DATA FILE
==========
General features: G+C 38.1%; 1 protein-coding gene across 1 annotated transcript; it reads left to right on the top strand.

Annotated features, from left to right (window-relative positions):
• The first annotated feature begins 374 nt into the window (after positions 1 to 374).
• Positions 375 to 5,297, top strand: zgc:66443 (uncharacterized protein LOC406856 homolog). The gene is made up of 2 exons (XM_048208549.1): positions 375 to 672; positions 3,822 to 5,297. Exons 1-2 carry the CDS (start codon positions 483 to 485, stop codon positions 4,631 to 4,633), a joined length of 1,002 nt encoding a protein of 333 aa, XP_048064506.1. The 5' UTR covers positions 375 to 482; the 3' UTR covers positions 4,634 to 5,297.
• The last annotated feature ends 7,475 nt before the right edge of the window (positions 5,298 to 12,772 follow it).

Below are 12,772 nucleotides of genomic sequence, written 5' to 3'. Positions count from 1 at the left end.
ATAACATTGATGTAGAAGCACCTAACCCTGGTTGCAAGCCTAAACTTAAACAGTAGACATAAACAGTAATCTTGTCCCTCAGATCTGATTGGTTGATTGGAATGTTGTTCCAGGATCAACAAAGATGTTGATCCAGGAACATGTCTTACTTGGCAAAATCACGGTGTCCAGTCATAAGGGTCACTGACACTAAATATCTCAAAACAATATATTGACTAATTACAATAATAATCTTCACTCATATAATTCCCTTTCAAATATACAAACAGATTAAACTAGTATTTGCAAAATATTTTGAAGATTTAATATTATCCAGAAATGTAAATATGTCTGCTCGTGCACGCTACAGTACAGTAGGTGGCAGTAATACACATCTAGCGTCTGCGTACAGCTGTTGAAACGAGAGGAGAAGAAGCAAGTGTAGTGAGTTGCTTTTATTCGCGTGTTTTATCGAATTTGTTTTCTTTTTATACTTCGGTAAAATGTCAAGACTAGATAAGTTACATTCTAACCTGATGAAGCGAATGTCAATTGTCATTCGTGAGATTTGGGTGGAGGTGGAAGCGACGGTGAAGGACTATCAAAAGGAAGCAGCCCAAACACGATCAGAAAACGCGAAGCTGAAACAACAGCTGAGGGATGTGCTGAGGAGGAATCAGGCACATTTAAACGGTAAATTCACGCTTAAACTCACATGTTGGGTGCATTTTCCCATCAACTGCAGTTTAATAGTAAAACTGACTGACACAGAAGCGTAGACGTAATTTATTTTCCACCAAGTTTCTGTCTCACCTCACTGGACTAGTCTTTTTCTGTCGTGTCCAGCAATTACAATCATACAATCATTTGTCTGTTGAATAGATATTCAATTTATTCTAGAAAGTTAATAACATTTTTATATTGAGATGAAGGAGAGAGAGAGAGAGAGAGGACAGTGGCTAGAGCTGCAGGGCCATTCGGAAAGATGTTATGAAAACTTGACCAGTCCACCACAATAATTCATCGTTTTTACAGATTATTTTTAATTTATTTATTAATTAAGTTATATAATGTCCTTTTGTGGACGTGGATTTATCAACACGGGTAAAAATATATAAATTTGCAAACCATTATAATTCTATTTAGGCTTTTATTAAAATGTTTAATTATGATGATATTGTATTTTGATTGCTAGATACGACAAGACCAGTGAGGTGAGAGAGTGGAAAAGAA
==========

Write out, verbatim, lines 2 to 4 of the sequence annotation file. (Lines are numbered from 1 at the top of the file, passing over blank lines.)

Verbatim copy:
Annotated features, from left to right (window-relative positions):
• The first annotated feature begins 374 nt into the window (after positions 1 to 374).
• Positions 375 to 5,297, top strand: zgc:66443 (uncharacterized protein LOC406856 homolog). The gene is made up of 2 exons (XM_048208549.1): positions 375 to 672; positions 3,822 to 5,297. Exons 1-2 carry the CDS (start codon positions 483 to 485, stop codon positions 4,631 to 4,633), a joined length of 1,002 nt encoding a protein of 333 aa, XP_048064506.1. The 5' UTR covers positions 375 to 482; the 3' UTR covers positions 4,634 to 5,297.